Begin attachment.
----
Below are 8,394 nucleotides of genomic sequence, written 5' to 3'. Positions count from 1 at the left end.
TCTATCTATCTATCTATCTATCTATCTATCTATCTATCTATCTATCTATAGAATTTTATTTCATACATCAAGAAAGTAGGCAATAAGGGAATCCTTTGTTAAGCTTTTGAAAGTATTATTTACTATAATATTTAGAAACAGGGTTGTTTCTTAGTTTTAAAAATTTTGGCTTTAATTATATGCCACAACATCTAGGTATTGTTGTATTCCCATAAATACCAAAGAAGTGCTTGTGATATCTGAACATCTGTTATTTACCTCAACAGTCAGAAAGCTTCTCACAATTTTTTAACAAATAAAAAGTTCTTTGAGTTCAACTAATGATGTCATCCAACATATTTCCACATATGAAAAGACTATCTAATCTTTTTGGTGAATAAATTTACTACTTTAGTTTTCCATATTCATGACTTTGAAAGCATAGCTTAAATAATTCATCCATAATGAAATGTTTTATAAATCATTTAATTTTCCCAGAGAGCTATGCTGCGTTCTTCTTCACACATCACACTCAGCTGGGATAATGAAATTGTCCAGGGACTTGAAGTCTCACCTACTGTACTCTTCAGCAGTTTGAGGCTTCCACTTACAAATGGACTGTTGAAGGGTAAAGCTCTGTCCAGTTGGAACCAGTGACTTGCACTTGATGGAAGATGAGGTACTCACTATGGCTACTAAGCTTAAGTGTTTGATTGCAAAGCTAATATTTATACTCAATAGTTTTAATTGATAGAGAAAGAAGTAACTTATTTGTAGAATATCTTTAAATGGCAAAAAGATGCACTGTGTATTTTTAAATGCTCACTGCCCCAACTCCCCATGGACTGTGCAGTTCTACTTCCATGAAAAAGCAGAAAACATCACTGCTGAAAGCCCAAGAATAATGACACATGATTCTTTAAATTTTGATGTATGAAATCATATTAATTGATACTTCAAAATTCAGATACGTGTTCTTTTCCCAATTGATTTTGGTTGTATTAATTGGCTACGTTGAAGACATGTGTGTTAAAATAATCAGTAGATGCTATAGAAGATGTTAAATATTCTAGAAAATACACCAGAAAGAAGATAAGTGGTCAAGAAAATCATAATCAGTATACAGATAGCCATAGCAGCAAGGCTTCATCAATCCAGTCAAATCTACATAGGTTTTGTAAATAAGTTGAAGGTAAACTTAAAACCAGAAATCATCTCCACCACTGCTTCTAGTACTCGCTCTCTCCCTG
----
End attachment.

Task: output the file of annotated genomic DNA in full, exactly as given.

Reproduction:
Below are 8,394 nucleotides of genomic sequence, written 5' to 3'. Positions count from 1 at the left end.
TCTATCTATCTATCTATCTATCTATCTATCTATCTATCTATCTATCTATAGAATTTTATTTCATACATCAAGAAAGTAGGCAATAAGGGAATCCTTTGTTAAGCTTTTGAAAGTATTATTTACTATAATATTTAGAAACAGGGTTGTTTCTTAGTTTTAAAAATTTTGGCTTTAATTATATGCCACAACATCTAGGTATTGTTGTATTCCCATAAATACCAAAGAAGTGCTTGTGATATCTGAACATCTGTTATTTACCTCAACAGTCAGAAAGCTTCTCACAATTTTTTAACAAATAAAAAGTTCTTTGAGTTCAACTAATGATGTCATCCAACATATTTCCACATATGAAAAGACTATCTAATCTTTTTGGTGAATAAATTTACTACTTTAGTTTTCCATATTCATGACTTTGAAAGCATAGCTTAAATAATTCATCCATAATGAAATGTTTTATAAATCATTTAATTTTCCCAGAGAGCTATGCTGCGTTCTTCTTCACACATCACACTCAGCTGGGATAATGAAATTGTCCAGGGACTTGAAGTCTCACCTACTGTACTCTTCAGCAGTTTGAGGCTTCCACTTACAAATGGACTGTTGAAGGGTAAAGCTCTGTCCAGTTGGAACCAGTGACTTGCACTTGATGGAAGATGAGGTACTCACTATGGCTACTAAGCTTAAGTGTTTGATTGCAAAGCTAATATTTATACTCAATAGTTTTAATTGATAGAGAAAGAAGTAACTTATTTGTAGAATATCTTTAAATGGCAAAAAGATGCACTGTGTATTTTTAAATGCTCACTGCCCCAACTCCCCATGGACTGTGCAGTTCTACTTCCATGAAAAAGCAGAAAACATCACTGCTGAAAGCCCAAGAATAATGACACATGATTCTTTAAATTTTGATGTATGAAATCATATTAATTGATACTTCAAAATTCAGATACGTGTTCTTTTCCCAATTGATTTTGGTTGTATTAATTGGCTACGTTGAAGACATGTGTGTTAAAATAATCAGTAGATGCTATAGAAGATGTTAAATATTCTAGAAAATACACCAGAAAGAAGATAAGTGGTCAAGAAAATCATAATCAGTATACAGATAGCCATAGCAGCAAGGCTTCATCAATCCAGTCAAATCTACATAGGTTTTGTAAATAAGTTGAAGGTAAACTTAAAACCAGAAATCATCTCCACCACTGCTTCTAGTACTCGCTCTCTCCCTG